eur-bank-notes-magnifying-glass - EUR

The pound plunged once again versus the euro in the previous week. The pound euro exchange rate dropped 1.8%. The pound hasn’t recorded a weekly gain versus the euro since last April. With lingering Brexit uncertainty hitting the UK economy, the pound has failed to hold its own even against the euro, which has struggled amid German recession fears. The pair is holding steady at  €1.0738 in early trade on Monday.

What do these figures mean?
When measuring the value of a pair of currencies, one set equals 1 unit and the other shows the current equivalent. As the market moves, the amount will vary from minute to minute. If the euro amount increases in this pairing, it’s positive for the pound. 

Or, if you were looking at it the other way around:

1 EUR = 0.87271 GBP

In this example, €1 is equivalent to approximately £0.87. This measures the euro’s worth versus the British pound. If the sterling number gets larger, it’s good news for the euro.

At the end of last week the pound plummeted to its worst rate versus the euro in years as heightened U.K. recession and Brexit fears hit demand. Data showing that the U.K. economy unexpectedly contracted for the first time since 2012 unnerved investors. Furthermore, with Brexit still several months away there is a good chance that the U.K. economy will continue to slow in the third quarter. Two consecutive quarters of contraction is a technical recession.

Stockpiling for Brexit had helped the U.K. economy in the first quarter, however this was an unsustainable form of growth. With a recession potentially around the corner the Bank of England could be forced to cut interest rates to support a slowing economy. As a result, the pound dropped.

Why do interest rate cuts drag on a currency’s value?
Interest rates are key to understanding exchange rate movements. Those who have large sums of money to invest want the highest return on their investments. Lower interest rate environments tend to offer lower yields. So, if the interest rate or at least the interest rate expectation of a country is relatively lower compared to another, then foreign investors look to pull their capital out and invest elsewhere. Large corporations and investors sell out of local currency to invest elsewhere. More local currency is available  as the demand of that currency declines, dragging the value lower.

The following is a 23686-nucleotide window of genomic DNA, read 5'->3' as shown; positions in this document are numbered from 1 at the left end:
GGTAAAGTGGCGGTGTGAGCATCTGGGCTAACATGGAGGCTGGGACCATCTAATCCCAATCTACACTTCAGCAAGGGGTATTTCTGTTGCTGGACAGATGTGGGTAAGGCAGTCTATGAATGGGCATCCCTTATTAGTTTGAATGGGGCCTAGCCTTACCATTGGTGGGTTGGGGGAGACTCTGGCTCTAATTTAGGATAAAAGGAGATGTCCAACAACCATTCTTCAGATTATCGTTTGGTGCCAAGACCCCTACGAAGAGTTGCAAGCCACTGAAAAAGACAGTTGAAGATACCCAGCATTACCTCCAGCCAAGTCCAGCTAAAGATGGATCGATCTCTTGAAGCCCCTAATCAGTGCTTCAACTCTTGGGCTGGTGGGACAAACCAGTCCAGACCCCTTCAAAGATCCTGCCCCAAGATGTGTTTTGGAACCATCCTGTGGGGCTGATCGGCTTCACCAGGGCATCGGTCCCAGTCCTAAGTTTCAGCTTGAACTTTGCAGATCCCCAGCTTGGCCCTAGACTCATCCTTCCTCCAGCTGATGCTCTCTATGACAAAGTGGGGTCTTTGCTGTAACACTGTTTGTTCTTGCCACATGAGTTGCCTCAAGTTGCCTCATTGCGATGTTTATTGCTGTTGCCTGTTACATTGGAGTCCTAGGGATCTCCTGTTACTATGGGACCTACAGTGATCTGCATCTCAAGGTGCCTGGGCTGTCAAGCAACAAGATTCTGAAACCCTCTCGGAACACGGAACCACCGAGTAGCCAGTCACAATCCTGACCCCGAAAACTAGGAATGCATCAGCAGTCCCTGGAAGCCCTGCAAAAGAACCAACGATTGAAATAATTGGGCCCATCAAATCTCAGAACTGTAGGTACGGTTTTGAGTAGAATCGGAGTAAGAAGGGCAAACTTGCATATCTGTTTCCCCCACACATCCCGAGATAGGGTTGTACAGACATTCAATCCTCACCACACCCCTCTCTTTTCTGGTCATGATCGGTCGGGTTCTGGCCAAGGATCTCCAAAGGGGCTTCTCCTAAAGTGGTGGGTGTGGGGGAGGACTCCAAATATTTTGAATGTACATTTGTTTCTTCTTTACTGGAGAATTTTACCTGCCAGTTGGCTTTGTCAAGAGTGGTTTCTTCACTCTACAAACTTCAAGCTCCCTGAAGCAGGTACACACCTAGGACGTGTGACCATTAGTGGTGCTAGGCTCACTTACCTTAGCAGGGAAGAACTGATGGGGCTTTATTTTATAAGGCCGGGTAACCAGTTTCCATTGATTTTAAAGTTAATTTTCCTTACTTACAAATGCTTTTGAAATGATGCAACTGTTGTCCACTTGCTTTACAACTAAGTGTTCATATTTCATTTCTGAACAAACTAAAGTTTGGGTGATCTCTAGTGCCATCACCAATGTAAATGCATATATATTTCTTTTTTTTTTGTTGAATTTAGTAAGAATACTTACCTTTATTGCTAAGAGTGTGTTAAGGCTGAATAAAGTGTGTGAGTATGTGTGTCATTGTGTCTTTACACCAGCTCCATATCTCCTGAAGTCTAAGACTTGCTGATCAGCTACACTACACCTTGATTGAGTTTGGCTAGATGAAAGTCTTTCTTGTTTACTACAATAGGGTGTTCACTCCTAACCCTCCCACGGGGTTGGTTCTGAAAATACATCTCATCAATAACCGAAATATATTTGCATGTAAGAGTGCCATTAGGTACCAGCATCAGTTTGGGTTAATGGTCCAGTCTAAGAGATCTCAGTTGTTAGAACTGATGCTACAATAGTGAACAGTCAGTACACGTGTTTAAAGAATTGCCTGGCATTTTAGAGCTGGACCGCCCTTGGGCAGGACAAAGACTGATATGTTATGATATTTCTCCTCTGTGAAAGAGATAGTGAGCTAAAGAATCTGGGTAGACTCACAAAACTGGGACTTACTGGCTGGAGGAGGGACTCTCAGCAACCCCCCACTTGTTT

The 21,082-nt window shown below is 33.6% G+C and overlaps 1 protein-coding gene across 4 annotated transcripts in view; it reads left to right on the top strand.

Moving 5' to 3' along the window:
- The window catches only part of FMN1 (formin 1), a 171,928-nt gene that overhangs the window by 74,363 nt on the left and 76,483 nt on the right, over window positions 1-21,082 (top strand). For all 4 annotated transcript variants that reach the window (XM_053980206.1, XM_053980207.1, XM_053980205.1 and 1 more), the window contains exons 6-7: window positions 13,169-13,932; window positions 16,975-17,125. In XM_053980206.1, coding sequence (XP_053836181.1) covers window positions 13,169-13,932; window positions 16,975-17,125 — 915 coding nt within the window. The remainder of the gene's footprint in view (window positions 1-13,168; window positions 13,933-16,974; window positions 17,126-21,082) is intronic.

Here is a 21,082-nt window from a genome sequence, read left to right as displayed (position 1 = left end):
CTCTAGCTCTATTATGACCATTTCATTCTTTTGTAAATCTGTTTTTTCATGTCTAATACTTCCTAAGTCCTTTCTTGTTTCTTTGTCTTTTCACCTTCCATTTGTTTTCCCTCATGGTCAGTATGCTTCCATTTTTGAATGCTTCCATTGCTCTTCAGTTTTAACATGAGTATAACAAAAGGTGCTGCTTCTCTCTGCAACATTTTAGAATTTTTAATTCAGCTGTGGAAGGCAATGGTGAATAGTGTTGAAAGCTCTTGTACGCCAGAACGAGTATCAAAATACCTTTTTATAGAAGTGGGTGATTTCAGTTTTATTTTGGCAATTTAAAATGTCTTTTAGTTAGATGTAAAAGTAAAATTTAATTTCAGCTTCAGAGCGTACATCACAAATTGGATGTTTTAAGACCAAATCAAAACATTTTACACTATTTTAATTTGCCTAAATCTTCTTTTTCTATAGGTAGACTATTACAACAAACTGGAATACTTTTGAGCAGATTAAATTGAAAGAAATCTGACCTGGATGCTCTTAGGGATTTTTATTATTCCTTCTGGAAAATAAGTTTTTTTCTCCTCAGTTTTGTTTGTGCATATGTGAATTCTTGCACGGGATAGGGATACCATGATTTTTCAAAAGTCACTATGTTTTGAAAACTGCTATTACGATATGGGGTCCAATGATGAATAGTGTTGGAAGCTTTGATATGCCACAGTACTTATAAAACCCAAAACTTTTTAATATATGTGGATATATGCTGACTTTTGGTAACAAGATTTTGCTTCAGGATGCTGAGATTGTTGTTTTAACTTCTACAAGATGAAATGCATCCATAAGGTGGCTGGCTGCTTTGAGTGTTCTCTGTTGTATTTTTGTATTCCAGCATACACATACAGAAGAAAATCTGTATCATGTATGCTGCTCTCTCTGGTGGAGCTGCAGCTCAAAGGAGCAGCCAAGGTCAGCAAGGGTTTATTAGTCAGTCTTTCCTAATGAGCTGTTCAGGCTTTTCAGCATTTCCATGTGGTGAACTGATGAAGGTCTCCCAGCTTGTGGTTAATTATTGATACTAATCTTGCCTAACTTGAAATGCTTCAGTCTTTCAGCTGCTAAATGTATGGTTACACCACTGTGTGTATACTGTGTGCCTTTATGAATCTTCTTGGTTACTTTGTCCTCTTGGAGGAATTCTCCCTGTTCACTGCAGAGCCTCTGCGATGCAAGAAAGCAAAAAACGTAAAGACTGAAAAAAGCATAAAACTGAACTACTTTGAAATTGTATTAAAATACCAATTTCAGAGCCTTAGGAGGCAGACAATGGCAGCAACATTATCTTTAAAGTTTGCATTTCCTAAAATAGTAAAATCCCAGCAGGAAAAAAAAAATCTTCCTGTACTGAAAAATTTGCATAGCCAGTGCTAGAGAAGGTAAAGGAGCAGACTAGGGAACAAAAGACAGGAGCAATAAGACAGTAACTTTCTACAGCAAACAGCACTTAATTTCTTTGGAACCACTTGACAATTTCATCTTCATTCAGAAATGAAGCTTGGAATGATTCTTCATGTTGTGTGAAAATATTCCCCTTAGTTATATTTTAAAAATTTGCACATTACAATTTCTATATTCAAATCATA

This week the UK labour report will be released on Tuesday. Wednesday sees the release of UK inflation figures. Brexit will remain the key driver of the pound. Any indication of how Brexit will develop when MP’s return after the summer recess could drag on or boost the pound. Current discussions are centred on whether Parliament is able to block a no deal Brexit.

Euro Investors Look To German GDP On Wednesday

The euro was surprisingly resilient in the previous week, despite growing concerns over the health of the German economy. Data on Friday showed that German exports had declined 8.8% year on year in July as Europe’s largest economy remains caught up in the US-Sino trade dispute. This was just the latest in a long list of data which points to a slowing German economy. Analysts are expecting a contraction in German economy in the second quarter when GDP data is released on Wednesday. Analysts are also predicting that the third quarter could also experience a contraction in economic growth.

 The European Central Bank could look to ease monetary policy in September when they next meet, in a bid to support the slowing German and eurozone economies. Loser monetary policy expectations could limit any rally in the euro.

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